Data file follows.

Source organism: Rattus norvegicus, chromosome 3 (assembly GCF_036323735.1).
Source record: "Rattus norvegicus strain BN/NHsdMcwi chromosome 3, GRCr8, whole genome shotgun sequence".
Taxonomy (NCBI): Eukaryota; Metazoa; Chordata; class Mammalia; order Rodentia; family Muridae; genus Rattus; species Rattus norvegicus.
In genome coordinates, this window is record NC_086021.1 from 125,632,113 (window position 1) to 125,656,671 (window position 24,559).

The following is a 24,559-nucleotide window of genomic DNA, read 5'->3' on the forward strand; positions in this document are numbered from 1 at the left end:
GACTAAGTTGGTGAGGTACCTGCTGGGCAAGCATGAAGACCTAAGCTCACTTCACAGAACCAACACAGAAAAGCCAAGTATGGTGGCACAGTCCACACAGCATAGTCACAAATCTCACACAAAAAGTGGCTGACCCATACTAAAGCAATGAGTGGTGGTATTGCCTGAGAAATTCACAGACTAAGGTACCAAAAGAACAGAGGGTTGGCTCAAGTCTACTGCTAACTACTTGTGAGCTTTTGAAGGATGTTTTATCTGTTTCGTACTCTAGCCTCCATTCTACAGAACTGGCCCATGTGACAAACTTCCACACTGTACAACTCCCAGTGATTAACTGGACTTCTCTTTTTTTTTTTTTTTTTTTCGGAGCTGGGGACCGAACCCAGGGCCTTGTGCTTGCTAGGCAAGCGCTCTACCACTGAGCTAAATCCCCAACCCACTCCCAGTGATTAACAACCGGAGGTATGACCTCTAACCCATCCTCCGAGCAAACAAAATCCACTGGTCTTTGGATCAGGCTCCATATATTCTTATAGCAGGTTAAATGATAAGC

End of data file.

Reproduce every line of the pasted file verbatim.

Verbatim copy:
Source organism: Rattus norvegicus, chromosome 3 (assembly GCF_036323735.1).
Source record: "Rattus norvegicus strain BN/NHsdMcwi chromosome 3, GRCr8, whole genome shotgun sequence".
Taxonomy (NCBI): Eukaryota; Metazoa; Chordata; class Mammalia; order Rodentia; family Muridae; genus Rattus; species Rattus norvegicus.
In genome coordinates, this window is record NC_086021.1 from 125,632,113 (window position 1) to 125,656,671 (window position 24,559).

The following is a 24,559-nucleotide window of genomic DNA, read 5'->3' on the forward strand; positions in this document are numbered from 1 at the left end:
GACTAAGTTGGTGAGGTACCTGCTGGGCAAGCATGAAGACCTAAGCTCACTTCACAGAACCAACACAGAAAAGCCAAGTATGGTGGCACAGTCCACACAGCATAGTCACAAATCTCACACAAAAAGTGGCTGACCCATACTAAAGCAATGAGTGGTGGTATTGCCTGAGAAATTCACAGACTAAGGTACCAAAAGAACAGAGGGTTGGCTCAAGTCTACTGCTAACTACTTGTGAGCTTTTGAAGGATGTTTTATCTGTTTCGTACTCTAGCCTCCATTCTACAGAACTGGCCCATGTGACAAACTTCCACACTGTACAACTCCCAGTGATTAACTGGACTTCTCTTTTTTTTTTTTTTTTTTTCGGAGCTGGGGACCGAACCCAGGGCCTTGTGCTTGCTAGGCAAGCGCTCTACCACTGAGCTAAATCCCCAACCCACTCCCAGTGATTAACAACCGGAGGTATGACCTCTAACCCATCCTCCGAGCAAACAAAATCCACTGGTCTTTGGATCAGGCTCCATATATTCTTATAGCAGGTTAAATGATAAGC